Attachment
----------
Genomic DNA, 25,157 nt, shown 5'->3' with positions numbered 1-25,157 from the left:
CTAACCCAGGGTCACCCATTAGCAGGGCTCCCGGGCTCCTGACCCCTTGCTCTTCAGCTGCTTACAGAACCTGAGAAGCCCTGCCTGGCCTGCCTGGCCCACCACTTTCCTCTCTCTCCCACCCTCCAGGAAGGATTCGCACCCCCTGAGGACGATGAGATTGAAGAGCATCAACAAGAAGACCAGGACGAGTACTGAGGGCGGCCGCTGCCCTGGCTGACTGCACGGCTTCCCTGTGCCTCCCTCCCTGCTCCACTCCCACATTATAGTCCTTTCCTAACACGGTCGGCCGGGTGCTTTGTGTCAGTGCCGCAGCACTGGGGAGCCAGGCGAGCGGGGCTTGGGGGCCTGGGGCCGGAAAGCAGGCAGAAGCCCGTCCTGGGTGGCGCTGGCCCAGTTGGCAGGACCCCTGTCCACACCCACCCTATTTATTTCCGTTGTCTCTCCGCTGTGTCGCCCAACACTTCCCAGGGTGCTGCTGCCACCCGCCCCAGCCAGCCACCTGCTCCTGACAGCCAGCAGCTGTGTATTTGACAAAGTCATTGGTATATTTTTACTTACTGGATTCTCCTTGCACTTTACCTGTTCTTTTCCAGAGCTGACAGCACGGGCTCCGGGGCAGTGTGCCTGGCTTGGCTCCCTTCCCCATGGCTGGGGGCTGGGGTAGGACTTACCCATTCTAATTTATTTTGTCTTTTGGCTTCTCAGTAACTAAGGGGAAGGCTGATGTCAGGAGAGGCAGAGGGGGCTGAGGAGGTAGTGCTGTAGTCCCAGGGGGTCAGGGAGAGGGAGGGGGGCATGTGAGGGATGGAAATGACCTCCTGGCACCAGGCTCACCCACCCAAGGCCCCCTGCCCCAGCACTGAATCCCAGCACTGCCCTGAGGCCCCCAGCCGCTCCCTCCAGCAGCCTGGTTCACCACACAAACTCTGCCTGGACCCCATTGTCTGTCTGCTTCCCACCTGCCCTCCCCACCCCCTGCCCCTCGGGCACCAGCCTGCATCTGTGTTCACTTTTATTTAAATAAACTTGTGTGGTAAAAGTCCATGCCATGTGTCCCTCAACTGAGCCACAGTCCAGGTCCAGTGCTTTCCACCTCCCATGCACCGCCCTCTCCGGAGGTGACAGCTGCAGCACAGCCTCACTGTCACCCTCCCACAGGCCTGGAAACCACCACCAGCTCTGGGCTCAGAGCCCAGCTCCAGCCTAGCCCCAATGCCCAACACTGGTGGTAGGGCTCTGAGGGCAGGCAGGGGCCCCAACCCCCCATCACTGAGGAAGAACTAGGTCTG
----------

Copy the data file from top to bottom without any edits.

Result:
Genomic DNA, 25,157 nt, shown 5'->3' with positions numbered 1-25,157 from the left:
CTAACCCAGGGTCACCCATTAGCAGGGCTCCCGGGCTCCTGACCCCTTGCTCTTCAGCTGCTTACAGAACCTGAGAAGCCCTGCCTGGCCTGCCTGGCCCACCACTTTCCTCTCTCTCCCACCCTCCAGGAAGGATTCGCACCCCCTGAGGACGATGAGATTGAAGAGCATCAACAAGAAGACCAGGACGAGTACTGAGGGCGGCCGCTGCCCTGGCTGACTGCACGGCTTCCCTGTGCCTCCCTCCCTGCTCCACTCCCACATTATAGTCCTTTCCTAACACGGTCGGCCGGGTGCTTTGTGTCAGTGCCGCAGCACTGGGGAGCCAGGCGAGCGGGGCTTGGGGGCCTGGGGCCGGAAAGCAGGCAGAAGCCCGTCCTGGGTGGCGCTGGCCCAGTTGGCAGGACCCCTGTCCACACCCACCCTATTTATTTCCGTTGTCTCTCCGCTGTGTCGCCCAACACTTCCCAGGGTGCTGCTGCCACCCGCCCCAGCCAGCCACCTGCTCCTGACAGCCAGCAGCTGTGTATTTGACAAAGTCATTGGTATATTTTTACTTACTGGATTCTCCTTGCACTTTACCTGTTCTTTTCCAGAGCTGACAGCACGGGCTCCGGGGCAGTGTGCCTGGCTTGGCTCCCTTCCCCATGGCTGGGGGCTGGGGTAGGACTTACCCATTCTAATTTATTTTGTCTTTTGGCTTCTCAGTAACTAAGGGGAAGGCTGATGTCAGGAGAGGCAGAGGGGGCTGAGGAGGTAGTGCTGTAGTCCCAGGGGGTCAGGGAGAGGGAGGGGGGCATGTGAGGGATGGAAATGACCTCCTGGCACCAGGCTCACCCACCCAAGGCCCCCTGCCCCAGCACTGAATCCCAGCACTGCCCTGAGGCCCCCAGCCGCTCCCTCCAGCAGCCTGGTTCACCACACAAACTCTGCCTGGACCCCATTGTCTGTCTGCTTCCCACCTGCCCTCCCCACCCCCTGCCCCTCGGGCACCAGCCTGCATCTGTGTTCACTTTTATTTAAATAAACTTGTGTGGTAAAAGTCCATGCCATGTGTCCCTCAACTGAGCCACAGTCCAGGTCCAGTGCTTTCCACCTCCCATGCACCGCCCTCTCCGGAGGTGACAGCTGCAGCACAGCCTCACTGTCACCCTCCCACAGGCCTGGAAACCACCACCAGCTCTGGGCTCAGAGCCCAGCTCCAGCCTAGCCCCAATGCCCAACACTGGTGGTAGGGCTCTGAGGGCAGGCAGGGGCCCCAACCCCCCATCACTGAGGAAGAACTAGGTCTG